Nudging the Nation: How nudge theory can improve charitable giving

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Over recent months the Charities Aid Foundation (CAF) has been working with the Cabinet Office’s behaviour insights team to investigate the potential impact that the usage of ‘nudge’ theory could have on the charity sector. Today’s publication of the ‘Applying behavioural insights to charitable giving report’ provides an interesting insight into the ways that people can be judged to behave differently, and how that could make people give more to charity.

Nudge theory was first proposed by Richard Thaler, Professor of Behavioural Science and Economics at the University of Chicago Booth School of Business. The theory, explained in detail in Thaler’s co-authored (with Cass R Sunstein) 2008 book ‘Nudge: Improving Decisions about Health, Wealth and Happiness,’ derives from the concept that small changes can generate a significant impact on people’s behaviour.

The new study, also supported by the University of Bristol’s Centre for Market and Public Organisation, found that nudging people to give could generate tens of millions of pounds of additional income for good causes.

As part of the study, a number of trials were conducted to investigate the effectiveness of nudge theory, many of which uncovered a significant increase in interest in charitable engagement, including:

·        Informing people that ‘many of our customers like to leave money to a charity in their Will’ trebled the amount of people including a charity in their will

·        Automatically increasing regular giving such as payroll giving raised the proportion of people increasing their donations from 6% to 49%, potentially unlocking an extra £30m a year for charities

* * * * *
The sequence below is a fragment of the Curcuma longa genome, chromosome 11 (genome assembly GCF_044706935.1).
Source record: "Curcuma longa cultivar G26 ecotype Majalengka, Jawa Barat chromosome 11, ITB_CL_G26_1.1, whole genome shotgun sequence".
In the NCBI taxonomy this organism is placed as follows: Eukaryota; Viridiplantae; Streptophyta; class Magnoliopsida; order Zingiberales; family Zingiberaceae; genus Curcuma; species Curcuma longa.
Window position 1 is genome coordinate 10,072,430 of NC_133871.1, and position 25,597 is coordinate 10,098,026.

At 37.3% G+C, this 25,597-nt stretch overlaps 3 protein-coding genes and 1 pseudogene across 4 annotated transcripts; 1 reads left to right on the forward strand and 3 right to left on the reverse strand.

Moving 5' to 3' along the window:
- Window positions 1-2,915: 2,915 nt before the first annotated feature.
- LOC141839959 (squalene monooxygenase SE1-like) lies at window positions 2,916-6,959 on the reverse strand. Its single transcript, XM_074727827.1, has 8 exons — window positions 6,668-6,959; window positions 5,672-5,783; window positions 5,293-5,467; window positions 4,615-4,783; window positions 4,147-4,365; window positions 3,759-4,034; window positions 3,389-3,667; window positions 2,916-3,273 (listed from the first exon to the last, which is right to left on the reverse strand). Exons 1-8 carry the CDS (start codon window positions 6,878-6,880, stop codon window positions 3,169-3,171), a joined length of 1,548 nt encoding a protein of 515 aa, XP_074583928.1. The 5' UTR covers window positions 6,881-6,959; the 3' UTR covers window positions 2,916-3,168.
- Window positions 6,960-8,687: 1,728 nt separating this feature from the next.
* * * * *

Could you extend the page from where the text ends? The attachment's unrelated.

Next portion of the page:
·        Personalising messages to staff from the Chief Executive of a large investment bank helped promote a fund-raising drive and raised £500,000 in a day

The report recommends making it as easy and attractive as possible to give, and the findings of the report could provide much-needed to support to the charity sector during a difficult period. As the Back Britain’s Charities campaign has argued, a drop in donations of 20% combined with cuts to Government funding and an increase in demand for the services provided by charities means that many are struggling with the challenge of doing more with less.

Research by CAF has found that one in six charities fear being forced to close over the next year as a result of the challenging financial climate, and it is vital that charities are supported as much as possible during this difficult time. This report is extremely positive because it highlights the charitable nature of people across Britain, and demonstrates why Britain is once again one of the most generous countries in the world. Importantly, the report also suggests ways of ensuring people translate their charitable spirit into action to support the causes that they care about.

The findings of the nudge report are so useful because they explain how a few small and simple practical actions can make a significant difference into the way that people behave. It’s an exciting piece of work, and the report is well worth a read in full. At CAF we’re delighted that policy makers are focusing on innovative ways of supporting charities, and we hope that these ideas will translate into positive action to make it as easy as possible for people to give.

Steve Clapperton

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